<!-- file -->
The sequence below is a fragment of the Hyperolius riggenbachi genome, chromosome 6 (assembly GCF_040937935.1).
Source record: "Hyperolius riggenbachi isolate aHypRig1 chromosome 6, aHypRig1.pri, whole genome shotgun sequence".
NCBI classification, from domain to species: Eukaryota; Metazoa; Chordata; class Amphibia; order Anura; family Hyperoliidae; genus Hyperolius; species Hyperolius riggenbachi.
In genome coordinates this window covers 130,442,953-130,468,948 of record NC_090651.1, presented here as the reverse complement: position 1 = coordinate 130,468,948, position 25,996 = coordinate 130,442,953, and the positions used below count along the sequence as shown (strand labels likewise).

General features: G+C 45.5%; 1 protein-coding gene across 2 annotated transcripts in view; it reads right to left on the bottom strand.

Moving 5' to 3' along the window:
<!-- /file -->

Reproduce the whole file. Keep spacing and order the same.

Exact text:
The sequence below is a fragment of the Hyperolius riggenbachi genome, chromosome 6 (assembly GCF_040937935.1).
Source record: "Hyperolius riggenbachi isolate aHypRig1 chromosome 6, aHypRig1.pri, whole genome shotgun sequence".
NCBI classification, from domain to species: Eukaryota; Metazoa; Chordata; class Amphibia; order Anura; family Hyperoliidae; genus Hyperolius; species Hyperolius riggenbachi.
In genome coordinates this window covers 130,442,953-130,468,948 of record NC_090651.1, presented here as the reverse complement: position 1 = coordinate 130,468,948, position 25,996 = coordinate 130,442,953, and the positions used below count along the sequence as shown (strand labels likewise).

General features: G+C 45.5%; 1 protein-coding gene across 2 annotated transcripts in view; it reads right to left on the bottom strand.

Moving 5' to 3' along the window: